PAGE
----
Pupils’ transition from Year 6 to Year 7 has improved. Teachers on the senior site have a good understanding of the standards pupils achieve by the end of Year 6. This has led to higher expectations at the start of senior school. However, leaders know that the key stage 3 curriculum needs to provide greater depth and breadth, and improvements are under way, with more planned for September.

In key stage 4, more pupils than in the past are taking subjects that make up the English Baccalaureate. Strengths in the teaching of modern foreign languages have increased the proportion of pupils opting to continue with French and German. Overall GCSE results improved last year but remain below national comparisons.

Older pupils are benefiting from stable staffing and better teaching across the curriculum. However, remaining inconsistencies in teaching mean that the impact on pupils’ learning is variable across and within subjects. Leaders know that standards must continue to rise.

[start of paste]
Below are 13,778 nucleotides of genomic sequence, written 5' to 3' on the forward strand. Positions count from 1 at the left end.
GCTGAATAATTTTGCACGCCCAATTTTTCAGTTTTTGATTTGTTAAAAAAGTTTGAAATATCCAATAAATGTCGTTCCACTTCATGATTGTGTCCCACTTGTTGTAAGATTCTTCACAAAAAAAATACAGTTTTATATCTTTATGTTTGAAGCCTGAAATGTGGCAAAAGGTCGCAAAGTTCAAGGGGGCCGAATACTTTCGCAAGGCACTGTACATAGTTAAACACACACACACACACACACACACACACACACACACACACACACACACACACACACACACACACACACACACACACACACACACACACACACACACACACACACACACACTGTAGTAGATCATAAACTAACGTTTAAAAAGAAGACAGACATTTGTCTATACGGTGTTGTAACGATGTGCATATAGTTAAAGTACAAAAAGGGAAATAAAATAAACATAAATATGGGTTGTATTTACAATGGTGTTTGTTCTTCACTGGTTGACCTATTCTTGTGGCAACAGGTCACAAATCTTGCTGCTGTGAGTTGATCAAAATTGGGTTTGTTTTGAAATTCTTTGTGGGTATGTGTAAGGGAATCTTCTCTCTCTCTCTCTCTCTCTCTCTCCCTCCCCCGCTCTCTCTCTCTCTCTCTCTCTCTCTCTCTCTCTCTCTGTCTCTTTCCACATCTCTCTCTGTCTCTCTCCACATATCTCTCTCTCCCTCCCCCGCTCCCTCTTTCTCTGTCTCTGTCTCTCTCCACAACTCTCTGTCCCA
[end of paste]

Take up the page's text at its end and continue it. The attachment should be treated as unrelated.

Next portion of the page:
Most pupils with special educational needs and/or disabilities (SEND) receive helpful support. Learning is sensibly planned and adjusted appropriately to meet pupils’ specific needs. Most pupils with SEND know more and remember more over time. However, sometimes, especially on the senior site, learning is not always so well organised. Leaders have identified this and are working well to ensure that pupils with SEND consistently receive effective support.